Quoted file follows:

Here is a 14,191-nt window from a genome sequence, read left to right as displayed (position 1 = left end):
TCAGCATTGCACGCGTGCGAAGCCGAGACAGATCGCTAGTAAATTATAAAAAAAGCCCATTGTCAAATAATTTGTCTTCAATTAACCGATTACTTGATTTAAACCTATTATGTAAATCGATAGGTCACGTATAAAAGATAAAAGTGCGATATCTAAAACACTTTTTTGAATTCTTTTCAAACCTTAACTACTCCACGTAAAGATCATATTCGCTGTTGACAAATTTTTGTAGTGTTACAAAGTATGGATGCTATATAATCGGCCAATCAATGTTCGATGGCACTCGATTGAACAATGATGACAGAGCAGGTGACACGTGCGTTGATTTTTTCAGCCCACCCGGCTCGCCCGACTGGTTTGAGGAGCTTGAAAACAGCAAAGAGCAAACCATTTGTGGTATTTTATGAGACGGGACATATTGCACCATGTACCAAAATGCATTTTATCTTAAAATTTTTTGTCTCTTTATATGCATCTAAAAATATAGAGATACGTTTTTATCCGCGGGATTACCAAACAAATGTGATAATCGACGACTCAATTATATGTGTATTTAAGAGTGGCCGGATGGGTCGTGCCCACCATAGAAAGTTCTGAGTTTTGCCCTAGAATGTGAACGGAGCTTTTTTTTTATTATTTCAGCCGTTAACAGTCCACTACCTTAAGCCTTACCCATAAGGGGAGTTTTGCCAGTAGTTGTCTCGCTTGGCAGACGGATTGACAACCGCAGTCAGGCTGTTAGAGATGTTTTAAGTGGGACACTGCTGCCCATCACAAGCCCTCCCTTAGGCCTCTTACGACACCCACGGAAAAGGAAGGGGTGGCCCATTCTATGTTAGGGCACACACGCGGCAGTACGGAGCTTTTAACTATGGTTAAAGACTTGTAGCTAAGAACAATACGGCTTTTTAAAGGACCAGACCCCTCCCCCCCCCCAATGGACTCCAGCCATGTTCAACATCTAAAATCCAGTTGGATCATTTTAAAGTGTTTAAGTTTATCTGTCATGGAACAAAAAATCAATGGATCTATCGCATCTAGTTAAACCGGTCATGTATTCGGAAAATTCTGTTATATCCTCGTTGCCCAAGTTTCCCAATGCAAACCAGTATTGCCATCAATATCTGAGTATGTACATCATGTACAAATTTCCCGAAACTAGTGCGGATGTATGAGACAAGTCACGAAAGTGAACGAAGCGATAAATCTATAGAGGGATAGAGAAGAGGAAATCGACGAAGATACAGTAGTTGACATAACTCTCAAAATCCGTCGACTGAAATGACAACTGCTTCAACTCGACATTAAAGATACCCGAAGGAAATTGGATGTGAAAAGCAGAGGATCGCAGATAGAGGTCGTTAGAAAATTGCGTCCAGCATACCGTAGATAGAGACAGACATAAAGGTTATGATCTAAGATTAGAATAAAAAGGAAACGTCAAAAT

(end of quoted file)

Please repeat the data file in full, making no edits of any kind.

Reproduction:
Here is a 14,191-nt window from a genome sequence, read left to right as displayed (position 1 = left end):
TCAGCATTGCACGCGTGCGAAGCCGAGACAGATCGCTAGTAAATTATAAAAAAAGCCCATTGTCAAATAATTTGTCTTCAATTAACCGATTACTTGATTTAAACCTATTATGTAAATCGATAGGTCACGTATAAAAGATAAAAGTGCGATATCTAAAACACTTTTTTGAATTCTTTTCAAACCTTAACTACTCCACGTAAAGATCATATTCGCTGTTGACAAATTTTTGTAGTGTTACAAAGTATGGATGCTATATAATCGGCCAATCAATGTTCGATGGCACTCGATTGAACAATGATGACAGAGCAGGTGACACGTGCGTTGATTTTTTCAGCCCACCCGGCTCGCCCGACTGGTTTGAGGAGCTTGAAAACAGCAAAGAGCAAACCATTTGTGGTATTTTATGAGACGGGACATATTGCACCATGTACCAAAATGCATTTTATCTTAAAATTTTTTGTCTCTTTATATGCATCTAAAAATATAGAGATACGTTTTTATCCGCGGGATTACCAAACAAATGTGATAATCGACGACTCAATTATATGTGTATTTAAGAGTGGCCGGATGGGTCGTGCCCACCATAGAAAGTTCTGAGTTTTGCCCTAGAATGTGAACGGAGCTTTTTTTTTATTATTTCAGCCGTTAACAGTCCACTACCTTAAGCCTTACCCATAAGGGGAGTTTTGCCAGTAGTTGTCTCGCTTGGCAGACGGATTGACAACCGCAGTCAGGCTGTTAGAGATGTTTTAAGTGGGACACTGCTGCCCATCACAAGCCCTCCCTTAGGCCTCTTACGACACCCACGGAAAAGGAAGGGGTGGCCCATTCTATGTTAGGGCACACACGCGGCAGTACGGAGCTTTTAACTATGGTTAAAGACTTGTAGCTAAGAACAATACGGCTTTTTAAAGGACCAGACCCCTCCCCCCCCCCAATGGACTCCAGCCATGTTCAACATCTAAAATCCAGTTGGATCATTTTAAAGTGTTTAAGTTTATCTGTCATGGAACAAAAAATCAATGGATCTATCGCATCTAGTTAAACCGGTCATGTATTCGGAAAATTCTGTTATATCCTCGTTGCCCAAGTTTCCCAATGCAAACCAGTATTGCCATCAATATCTGAGTATGTACATCATGTACAAATTTCCCGAAACTAGTGCGGATGTATGAGACAAGTCACGAAAGTGAACGAAGCGATAAATCTATAGAGGGATAGAGAAGAGGAAATCGACGAAGATACAGTAGTTGACATAACTCTCAAAATCCGTCGACTGAAATGACAACTGCTTCAACTCGACATTAAAGATACCCGAAGGAAATTGGATGTGAAAAGCAGAGGATCGCAGATAGAGGTCGTTAGAAAATTGCGTCCAGCATACCGTAGATAGAGACAGACATAAAGGTTATGATCTAAGATTAGAATAAAAAGGAAACGTCAAAAT